The famous 1910 poem Tinker to Evers to Chance tells the story of how this famous double play triad came together from different backgrounds and different regions of the country to create the foundation of Chicago baseball. Joe Tinker, the son of an unwed mother, grew up in Kansas City, a Western boom town at the time. The city was just beginning to create parks and playgrounds for kids, and baseball became his sport. In the minor leagues he developed the nickname “Pretty” and was very well loved. While still in uniform he would become a successful vaudeville act. Johnny Evers came from Troy, New York, an industrial town on the Hudson River. The grandson of an Irish immigrant, he grew up in a baseball town that played an important part in the founding of the New York Giants. Frank Chance came from Fresno California. As children, his parents had come across the country on the Oregon Trail in covered wagons. That rugged, determined spirit came down to him, and translated into a fierce competitive will to win. All three of these fascinating and diverse trio were later inducted into the Hall of Fame. David Rapp shares their story in his book Tinker to Evers to Chance, describing how the Cubs of that era illustrate what was going on in the country at the time and the changes that were taking place.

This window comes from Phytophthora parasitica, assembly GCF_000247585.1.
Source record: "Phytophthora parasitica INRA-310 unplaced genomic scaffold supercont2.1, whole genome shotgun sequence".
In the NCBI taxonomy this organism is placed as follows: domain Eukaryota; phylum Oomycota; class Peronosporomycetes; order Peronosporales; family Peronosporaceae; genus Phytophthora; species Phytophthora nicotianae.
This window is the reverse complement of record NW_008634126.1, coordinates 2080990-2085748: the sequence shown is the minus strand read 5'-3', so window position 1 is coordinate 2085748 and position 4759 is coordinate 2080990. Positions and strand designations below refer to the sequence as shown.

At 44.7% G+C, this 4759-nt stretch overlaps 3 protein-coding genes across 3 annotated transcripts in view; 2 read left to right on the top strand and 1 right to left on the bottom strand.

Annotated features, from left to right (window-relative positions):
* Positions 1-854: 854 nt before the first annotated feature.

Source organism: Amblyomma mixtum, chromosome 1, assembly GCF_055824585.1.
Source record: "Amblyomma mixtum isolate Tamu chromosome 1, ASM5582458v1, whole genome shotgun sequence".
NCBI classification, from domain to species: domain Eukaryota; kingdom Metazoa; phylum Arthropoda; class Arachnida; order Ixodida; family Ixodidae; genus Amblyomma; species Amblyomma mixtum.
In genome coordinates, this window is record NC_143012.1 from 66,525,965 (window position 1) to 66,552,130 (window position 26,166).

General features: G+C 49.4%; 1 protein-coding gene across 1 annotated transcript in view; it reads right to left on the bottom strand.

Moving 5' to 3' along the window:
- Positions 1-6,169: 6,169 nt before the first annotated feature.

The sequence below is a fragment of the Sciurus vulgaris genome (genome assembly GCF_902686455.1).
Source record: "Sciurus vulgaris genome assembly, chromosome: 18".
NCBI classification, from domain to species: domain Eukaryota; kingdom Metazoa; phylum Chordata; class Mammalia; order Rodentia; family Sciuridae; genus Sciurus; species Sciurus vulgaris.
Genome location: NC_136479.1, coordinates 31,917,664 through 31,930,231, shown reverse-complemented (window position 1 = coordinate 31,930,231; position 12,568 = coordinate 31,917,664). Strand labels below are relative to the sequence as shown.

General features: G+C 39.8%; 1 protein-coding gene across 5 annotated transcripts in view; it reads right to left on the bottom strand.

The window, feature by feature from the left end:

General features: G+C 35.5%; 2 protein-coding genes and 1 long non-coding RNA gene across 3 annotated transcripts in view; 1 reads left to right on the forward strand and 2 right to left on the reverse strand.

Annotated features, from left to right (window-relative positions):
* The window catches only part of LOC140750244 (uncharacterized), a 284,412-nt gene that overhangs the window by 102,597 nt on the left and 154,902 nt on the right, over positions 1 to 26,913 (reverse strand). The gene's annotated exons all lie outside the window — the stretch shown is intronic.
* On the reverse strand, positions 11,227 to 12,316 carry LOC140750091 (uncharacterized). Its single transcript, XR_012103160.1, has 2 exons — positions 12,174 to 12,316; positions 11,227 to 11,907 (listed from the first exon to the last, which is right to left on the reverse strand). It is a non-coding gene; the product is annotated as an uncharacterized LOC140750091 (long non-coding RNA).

Be sure to look at the companion story The Start of Chicago Baseball below.
David Rapp on the Start of Chicago Baseball
(Chicago Cubs History II)
Chicago, as the baseball town we all know, was created as the city itself was being formed. A city constantly reinventing itself needed something to unify and bring the populace together. Author David Rapp chronicles the catalysts that got baseball started in the city, and how an early population boom along with a growth of baseball attendance helped form modern day Chicago. The first decade of the twentieth century saw the city grow by a million people and double in size. Baseball became the unifier of this chaotic place. Back then the Cubs played at a wooden stadium called Westside Grounds, predecessor of Wrigley Field. With their great success during that decade, the Cubs doubled their attendance and increased the size of the stadium. They developed a fierce rivalry with New York, carried far beyond baseball into culture, finance and even geography. When Chicago acquired land out beyond its original boundaries, New York annexed the boroughs in order to compete with Chicago’s expansion. The rivalry made baseball so popular that newspapers had their own dedicated telegraphs to communicate the scores. David Rapp explains how the baseball of this era, and especially the Chicago Cubs, created America’s love of spectator sports and why they are such a large part of our culture today.
Be sure to look at the companion story Tinker to Evers to Chance above.
Jon Miller on the September 11, 2001
Attack on The World Trade Center